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Weekly Update

January 5, 2018

The Economy

The Institute for Supply Management’s manufacturing purchasing managers’ index (PMI) strengthened in December, remaining in expansion territory for the sixteenth straight month, driven by solid new orders and production. A similar report from Markit also showed acceleration in new orders as well as the fastest rate of job creation in over three years.

The Federal Open Market Committee’s December meeting minutes revealed disagreement among members regarding the rate hike last month; some wanted additional time to assess the economic activity and inflation outlook before making such a change. Members generally agreed that the recent tax-reform passage will likely boost consumer spending and business investment.

The U.S. economy added 148,000 jobs in December—lower than economists’ expectations of over 191,000, and less than strong gain in November. Unemployment held steady at 4.1%, its lowest level since December 2000. Wage growth nudged slightly higher, but remained historically low, rising by only 2.5% year over year.

Initial jobless claims grew for the third straight week, by 3,000 to 250,000 in the week ending December 30. The less-volatile four-week moving average rose by 3,500 to 241,750. Continuing claims fell by 37,000 to 1.92 million in the week ending December 23. Economists believe the historically tight labor market will eventually drive wage growth higher as companies seek talented workers.

The trade deficit widened by 3.2% in November to a six-year high. Exports expanded by 2.3% but were outpaced by imports, which jumped by 2.5% to a record high. A wider trade deficit detracts from economic growth.

Mortgage-purchase applications edged 1% higher in the two-week period ending December 29 despite a slight rise in mortgage rates. Refinancing activity (which is sensitive to small rate changes) decreased by 7% in the same period.

Eurozone producer prices moved 0.6% higher in November, driven by higher costs for energy and intermediate goods. Year-over-year prices grew by 2.8%. Producer-price changes typically correlate with movements in consumer inflation.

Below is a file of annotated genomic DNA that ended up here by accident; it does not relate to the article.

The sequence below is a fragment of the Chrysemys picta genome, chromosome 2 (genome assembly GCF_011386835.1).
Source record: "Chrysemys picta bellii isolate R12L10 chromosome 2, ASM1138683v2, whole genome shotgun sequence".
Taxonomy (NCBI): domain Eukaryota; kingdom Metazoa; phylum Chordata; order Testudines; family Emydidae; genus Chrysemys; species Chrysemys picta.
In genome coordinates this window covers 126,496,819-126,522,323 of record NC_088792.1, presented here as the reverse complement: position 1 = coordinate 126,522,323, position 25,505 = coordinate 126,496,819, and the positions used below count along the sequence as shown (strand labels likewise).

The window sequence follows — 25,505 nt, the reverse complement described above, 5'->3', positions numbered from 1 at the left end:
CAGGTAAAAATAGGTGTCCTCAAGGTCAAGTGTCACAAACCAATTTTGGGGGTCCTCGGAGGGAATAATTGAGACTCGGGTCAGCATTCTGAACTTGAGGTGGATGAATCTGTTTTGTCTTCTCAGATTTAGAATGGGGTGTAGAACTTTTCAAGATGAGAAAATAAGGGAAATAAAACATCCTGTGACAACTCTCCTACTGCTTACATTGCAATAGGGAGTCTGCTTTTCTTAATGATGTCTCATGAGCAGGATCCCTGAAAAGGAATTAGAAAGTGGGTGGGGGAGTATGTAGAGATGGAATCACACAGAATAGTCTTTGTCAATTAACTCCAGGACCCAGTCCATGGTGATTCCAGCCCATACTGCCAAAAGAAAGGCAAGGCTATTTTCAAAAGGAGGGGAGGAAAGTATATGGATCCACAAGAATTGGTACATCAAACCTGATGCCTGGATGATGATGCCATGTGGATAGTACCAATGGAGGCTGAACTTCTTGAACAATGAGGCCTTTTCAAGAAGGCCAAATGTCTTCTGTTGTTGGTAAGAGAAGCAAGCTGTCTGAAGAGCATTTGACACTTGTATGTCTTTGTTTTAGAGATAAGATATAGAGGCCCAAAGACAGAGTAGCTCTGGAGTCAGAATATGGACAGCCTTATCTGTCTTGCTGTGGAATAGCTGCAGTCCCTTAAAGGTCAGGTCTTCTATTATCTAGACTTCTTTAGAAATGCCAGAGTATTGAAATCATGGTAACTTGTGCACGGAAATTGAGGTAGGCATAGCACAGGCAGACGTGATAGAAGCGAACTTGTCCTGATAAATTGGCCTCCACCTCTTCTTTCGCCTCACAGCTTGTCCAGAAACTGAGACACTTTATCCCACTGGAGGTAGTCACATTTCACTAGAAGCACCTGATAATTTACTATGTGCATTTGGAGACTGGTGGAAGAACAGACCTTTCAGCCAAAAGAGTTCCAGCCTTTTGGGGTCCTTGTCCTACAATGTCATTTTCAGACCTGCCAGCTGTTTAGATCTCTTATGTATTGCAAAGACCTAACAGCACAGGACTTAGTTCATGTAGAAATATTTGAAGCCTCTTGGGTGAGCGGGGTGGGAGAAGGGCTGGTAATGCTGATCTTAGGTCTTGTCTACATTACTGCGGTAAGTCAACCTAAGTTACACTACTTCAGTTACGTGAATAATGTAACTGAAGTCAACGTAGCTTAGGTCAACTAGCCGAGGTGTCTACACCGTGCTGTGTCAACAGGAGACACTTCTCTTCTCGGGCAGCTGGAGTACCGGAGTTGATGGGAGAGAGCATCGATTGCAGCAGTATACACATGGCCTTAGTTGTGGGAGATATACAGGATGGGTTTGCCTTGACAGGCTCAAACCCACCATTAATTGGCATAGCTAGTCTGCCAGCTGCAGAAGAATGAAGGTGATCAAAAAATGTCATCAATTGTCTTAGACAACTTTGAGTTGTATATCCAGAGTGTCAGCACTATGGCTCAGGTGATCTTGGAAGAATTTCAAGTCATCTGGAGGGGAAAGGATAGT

Activity in China’s manufacturing sector advanced at a faster pace during December, according to a PMI reading; strong output offset weakness in employment.

Japan’s PMI composite showed accelerated expansion in December, as gains in output growth and new orders mitigated deceleration in business confidence and employment.


U.S. Economic Calendar

[Text Box: © 2017 SEI 1] January 8: Consumer Credit

January 9: Job Openings and Labor Turnover Survey

January 10: Mortgage Applications, Import and Export Prices

January 11: Jobless Claims, Producer Prices

January 12: Consumer Price Index, Retail Sales


Global equities were higher this week. Emerging markets outpaced developed markets.

Most U.S. equity sectors were positive. Information technology and materials led, while utilities and telecommunications underperformed. Growth stocks had the edge over value stocks and large-company stocks beat small-company stocks.


Global bond markets rose this week. High-yield bonds outperformed, followed by global government bonds. Corporate bonds lagged.

Treasury yields rose and the yield curve flattened to a 10-year low, as analysts continued to report short-term expectations of economic growth coupled with a subdued outlook for inflation.



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